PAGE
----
"I trust your Majesty will pardon the frankness of a man so humble in degree, but those in high station often permit us to see what they hide from one another. Only the loftiest and the lowliest, the gods and the slaves, behold the great without disguise. May my ears be cropped if the Imperator's melancholy and misanthropy are so intense! All this is a disguise which pleases him. You know how, in better days, he enjoyed appearing as Dionysus, and with what wanton gaiety he played the part of the god. Now he is hiding his real, cheerful face behind the mask of unsocial melancholy, because he thinks the former does not suit this time of misfortune. True, he often says things which make your skin creep, and frequently broods mournfully over his own thoughts. But this never lasts long when we are alone. If I come in with a very funny story, and he doesn't silence me at once, you can rely on his surpassing it with a still more comical one. A short time ago I reminded him of the fishing party when your Majesty had a diver fasten a salted herring on his hook. You ought to have heard him laugh, and exclaim what happy days those were. The lady Charmian need only remind him of them, and Aisopion spice the allusion with a jest. I'll give my nose--true, it's only a small one, but everybody values that feature most--if they don't persuade him to leave that horrible crow's nest in the middle of the sea. They must remind him of the twins and little Alexander; for when he permits me to talk about them his brow smooths most speedily. He still speaks very often to Lucilius and his other friends of his great plans of forming a powerful empire in the East, with Alexandria as its principal city. His warrior blood is not yet calm. A short time ago I was even ordered to sharpen the curved Persian scimitar he likes to wield. One could not know what service it might be, he said. Then he swung his mighty arm. By the dog! The grey-haired giant still has the strength of three youths. When he is once more with you, among warriors and battle chargers, all will be well."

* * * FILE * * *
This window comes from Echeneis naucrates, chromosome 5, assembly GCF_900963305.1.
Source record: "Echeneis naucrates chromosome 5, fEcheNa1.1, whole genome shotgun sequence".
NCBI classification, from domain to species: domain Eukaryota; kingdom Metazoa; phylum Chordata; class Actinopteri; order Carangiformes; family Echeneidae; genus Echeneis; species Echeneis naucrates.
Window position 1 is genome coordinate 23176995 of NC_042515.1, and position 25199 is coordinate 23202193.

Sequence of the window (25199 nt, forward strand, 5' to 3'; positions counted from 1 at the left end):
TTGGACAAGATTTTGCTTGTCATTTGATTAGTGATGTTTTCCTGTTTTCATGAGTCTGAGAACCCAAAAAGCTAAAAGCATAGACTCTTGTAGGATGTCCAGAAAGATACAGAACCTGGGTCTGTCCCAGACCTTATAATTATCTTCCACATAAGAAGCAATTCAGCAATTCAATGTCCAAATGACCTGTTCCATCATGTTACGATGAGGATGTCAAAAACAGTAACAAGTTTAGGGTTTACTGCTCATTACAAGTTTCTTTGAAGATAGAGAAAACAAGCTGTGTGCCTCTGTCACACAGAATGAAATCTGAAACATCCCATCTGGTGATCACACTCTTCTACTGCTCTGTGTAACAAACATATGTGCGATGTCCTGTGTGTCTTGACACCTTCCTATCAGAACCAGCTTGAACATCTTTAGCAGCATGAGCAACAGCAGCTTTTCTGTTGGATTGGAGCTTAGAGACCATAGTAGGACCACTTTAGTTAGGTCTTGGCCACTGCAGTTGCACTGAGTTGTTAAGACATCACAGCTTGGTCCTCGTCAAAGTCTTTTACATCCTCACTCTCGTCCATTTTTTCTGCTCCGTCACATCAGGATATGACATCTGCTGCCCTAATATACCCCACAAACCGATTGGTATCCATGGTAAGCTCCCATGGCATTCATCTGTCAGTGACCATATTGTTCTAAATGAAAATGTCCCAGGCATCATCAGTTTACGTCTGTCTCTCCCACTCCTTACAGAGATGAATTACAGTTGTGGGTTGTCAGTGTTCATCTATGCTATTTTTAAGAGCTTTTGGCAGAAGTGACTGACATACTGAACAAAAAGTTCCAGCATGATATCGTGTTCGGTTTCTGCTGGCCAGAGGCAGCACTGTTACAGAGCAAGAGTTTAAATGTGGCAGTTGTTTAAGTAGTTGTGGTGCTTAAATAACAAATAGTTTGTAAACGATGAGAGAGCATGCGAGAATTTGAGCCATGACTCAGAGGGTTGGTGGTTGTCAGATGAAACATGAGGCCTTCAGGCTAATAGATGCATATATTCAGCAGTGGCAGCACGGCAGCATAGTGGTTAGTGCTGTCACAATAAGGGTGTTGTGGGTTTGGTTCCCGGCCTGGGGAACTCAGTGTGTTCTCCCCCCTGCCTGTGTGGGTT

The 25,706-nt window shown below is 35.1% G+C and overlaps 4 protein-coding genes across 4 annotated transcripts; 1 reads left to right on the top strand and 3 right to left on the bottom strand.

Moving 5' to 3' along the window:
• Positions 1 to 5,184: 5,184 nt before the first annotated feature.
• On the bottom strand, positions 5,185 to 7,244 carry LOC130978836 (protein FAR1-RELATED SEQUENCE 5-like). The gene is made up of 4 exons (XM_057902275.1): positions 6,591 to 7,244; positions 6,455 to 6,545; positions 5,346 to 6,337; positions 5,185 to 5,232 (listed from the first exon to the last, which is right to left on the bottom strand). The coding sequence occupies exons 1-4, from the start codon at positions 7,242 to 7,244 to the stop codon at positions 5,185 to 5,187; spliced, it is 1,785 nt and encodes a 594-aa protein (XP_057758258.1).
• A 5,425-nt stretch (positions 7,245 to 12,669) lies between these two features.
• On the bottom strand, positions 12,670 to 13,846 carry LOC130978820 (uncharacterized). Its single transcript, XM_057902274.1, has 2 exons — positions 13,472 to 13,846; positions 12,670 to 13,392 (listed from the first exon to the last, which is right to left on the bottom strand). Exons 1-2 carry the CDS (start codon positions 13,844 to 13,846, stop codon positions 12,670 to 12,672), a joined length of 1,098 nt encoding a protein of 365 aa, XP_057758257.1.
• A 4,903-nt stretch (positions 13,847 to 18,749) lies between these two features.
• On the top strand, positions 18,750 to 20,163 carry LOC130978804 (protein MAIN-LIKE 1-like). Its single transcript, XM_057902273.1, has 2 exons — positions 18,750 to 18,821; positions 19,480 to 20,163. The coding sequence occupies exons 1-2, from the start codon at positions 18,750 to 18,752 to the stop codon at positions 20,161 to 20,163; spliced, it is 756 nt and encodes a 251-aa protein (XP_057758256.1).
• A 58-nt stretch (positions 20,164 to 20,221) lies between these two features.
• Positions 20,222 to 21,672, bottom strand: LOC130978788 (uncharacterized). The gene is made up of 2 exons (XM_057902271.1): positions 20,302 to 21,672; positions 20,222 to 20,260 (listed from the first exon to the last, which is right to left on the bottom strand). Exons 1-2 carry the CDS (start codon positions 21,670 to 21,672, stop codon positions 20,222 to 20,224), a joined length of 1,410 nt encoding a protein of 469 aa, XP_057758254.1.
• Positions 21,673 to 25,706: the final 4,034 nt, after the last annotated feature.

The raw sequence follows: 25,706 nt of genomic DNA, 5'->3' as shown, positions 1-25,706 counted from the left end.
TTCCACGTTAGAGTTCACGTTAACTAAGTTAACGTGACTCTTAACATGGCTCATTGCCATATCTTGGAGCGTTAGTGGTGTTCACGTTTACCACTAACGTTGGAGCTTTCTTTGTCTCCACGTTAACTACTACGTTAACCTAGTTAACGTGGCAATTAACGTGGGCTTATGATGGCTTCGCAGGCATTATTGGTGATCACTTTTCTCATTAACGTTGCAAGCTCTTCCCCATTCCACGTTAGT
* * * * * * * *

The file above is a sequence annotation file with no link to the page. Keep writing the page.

"Let us hope so." replied Cleopatra kindly, and promised to follow his advice.

When Iras, who had taken Charmian's place, accompanied the Queen to her chamber after several hours of toil, she found her silent and sad. Lost in thought, she accepted her attendant's aid, breaking her silence only after she had gone to her couch. "This has been a hard day, Iras," she said; "it brought nothing save the confirmation of an old saying, perhaps the most ancient in the world: 'Every one wilt reap only what he sows. The plant which grows from the seed you place in the earth may be crushed, but no power in the world will compel the seed to develop differently or produce fruit unlike what Nature has assigned to it.' My seed was evil. This now appears in the time of harvest. But we will yet bring a handful of good wheat to the storehouses. We will provide for that while there is time. I will talk with Gorgias early to-morrow morning. While we were building, you showed good taste and often suggested new ideas. When Gorgias brings the plans for the mausoleum you shall examine them with me. You have a right to do so, for, if I am not mistaken, few will visit the finished structure more frequently than my Iras."

The girl started up and, raising her hand as if taking a vow, exclaimed: "Your tomb will vainly wait my visit; your end will be mine also."

"May the gods preserve your youth from it!" replied the Queen in a tone of grave remonstrance. "We still live and will do battle."


Epicurus, who believed that with death all things ended No, she was not created to grow old Nothing in life is either great or small Priests: in order to curb the unruly conduct of the populace She would not purchase a few more years of valueless life To govern the world one must have less need of sleep What changes so quickly as joy and sorrow

Cleopatra, Volume 7. - 11/11